Kevin Priebe hopes to instill in her students at Kentucky Wesleyan College the tools and resources to become self-directed learners upon graduation.
Priebe, a native of North Dakota, moved to Owensboro in 2020 to teach college, following the retirement of longtime piano teacher Diane Earle. He is an assistant professor of music at Kentucky Wesleyan, where he also coordinates the piano program within the school’s music department.
Previously, he taught at Concordia College, Minnesota State Moorhead University, and Minnesota State Community and Technical College. His three degrees are in piano performance: a bachelor’s degree from the University of Wisconsin-River Falls; a master’s degree from the University of Iowa; and a doctorate from the Cleveland Institute of Music, one of the few conservatories in the United States.
He also attended the Mannes Beethoven Institute in New York for several summers, where as a student he studied Beethoven.
This immersion in the Austrian composer’s piano and chamber music was particularly decisive in Priebe’s art, since it was Beethoven who led him to take an interest in the piano.
“Unlike most concert pianists, I didn’t formally study the piano at a young age,” he said. “In middle school and high school, I taught myself to play Beethoven’s sonatas by slowly putting them together one note at a time.”
He has always been fascinated by the structural and emotional complexity of classical music, he says.
“There’s nothing like living in the creative world of some of the greatest minds in history,” he said. “As a classical pianist, you not only study the artistic masterpieces of Bach and Beethoven, but you also recreate them in real time as a performer.”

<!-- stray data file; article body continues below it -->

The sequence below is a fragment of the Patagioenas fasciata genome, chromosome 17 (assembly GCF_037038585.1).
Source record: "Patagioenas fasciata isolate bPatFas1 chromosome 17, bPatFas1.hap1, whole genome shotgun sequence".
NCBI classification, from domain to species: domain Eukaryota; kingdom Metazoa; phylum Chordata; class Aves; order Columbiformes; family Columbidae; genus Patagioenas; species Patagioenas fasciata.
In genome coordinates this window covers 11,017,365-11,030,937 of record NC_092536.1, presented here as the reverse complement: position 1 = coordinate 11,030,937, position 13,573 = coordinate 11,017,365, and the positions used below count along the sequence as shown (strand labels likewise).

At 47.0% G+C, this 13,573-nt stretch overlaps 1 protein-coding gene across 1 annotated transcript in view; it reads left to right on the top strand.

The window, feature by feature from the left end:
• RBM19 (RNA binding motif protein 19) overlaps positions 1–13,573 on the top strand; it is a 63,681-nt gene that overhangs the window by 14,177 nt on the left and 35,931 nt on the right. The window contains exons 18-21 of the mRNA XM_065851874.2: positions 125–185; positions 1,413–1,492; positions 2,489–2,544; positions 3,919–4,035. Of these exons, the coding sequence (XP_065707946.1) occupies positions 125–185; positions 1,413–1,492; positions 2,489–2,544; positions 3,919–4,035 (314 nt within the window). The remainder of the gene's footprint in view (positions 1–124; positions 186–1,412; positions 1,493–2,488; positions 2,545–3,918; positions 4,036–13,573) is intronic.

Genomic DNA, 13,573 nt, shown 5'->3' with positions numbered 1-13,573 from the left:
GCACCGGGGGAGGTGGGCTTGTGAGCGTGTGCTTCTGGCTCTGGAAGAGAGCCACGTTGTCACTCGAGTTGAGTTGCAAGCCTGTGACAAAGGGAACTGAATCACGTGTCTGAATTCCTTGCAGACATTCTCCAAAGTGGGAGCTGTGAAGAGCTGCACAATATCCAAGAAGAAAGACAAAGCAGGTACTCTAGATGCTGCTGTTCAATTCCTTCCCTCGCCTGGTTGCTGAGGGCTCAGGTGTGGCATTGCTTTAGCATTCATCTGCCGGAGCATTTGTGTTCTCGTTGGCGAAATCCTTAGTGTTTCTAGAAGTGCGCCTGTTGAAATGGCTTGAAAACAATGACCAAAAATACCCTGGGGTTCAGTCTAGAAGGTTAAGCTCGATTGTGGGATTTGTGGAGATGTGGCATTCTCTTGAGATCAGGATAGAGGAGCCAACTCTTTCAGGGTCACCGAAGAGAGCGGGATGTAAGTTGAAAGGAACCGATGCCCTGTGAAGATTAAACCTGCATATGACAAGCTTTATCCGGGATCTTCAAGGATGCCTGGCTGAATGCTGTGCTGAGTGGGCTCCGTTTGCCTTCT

He considers it a privilege to study and share these works with the public and students, which he often tries to do.
Priebe maintains an active performance schedule and has performed at several venues across the country, including Carnegie Hall. It also offers many local shows that are free and open to the public, either at the college or throughout the community.
His next recital is scheduled for 2 p.m. May 8 at First Presbyterian Church.
Sharing his musicality with the general public is what makes Priebe’s position and the role of many junior residential college teachers so important, said James Cousins, KWC provost and vice president of academic affairs.
The cousins said KWC teachers fulfill a unique role in the community.
“KWC is a college for Owensboro and for Daviess County, and all of our teachers have this approach to teaching and also to service that is really special,” he said. “Kevin truly embodies what makes us so special, and that is the desire to be part of the community and our reach.”
He said that in itself is part of Priebe’s pedagogy. Priebe’s focus is largely on his music and on teaching his students. It also focuses on the community as a whole and celebrates her love of the performing arts and the piano in particular.
You can see it if you get a chance to watch Priebe play, Cousins said.
“We are very lucky to have Kevin because he has such a unique talent and he has a unique drive and desire to go out and spread the benefits of his discipline to the world,” he said. declared.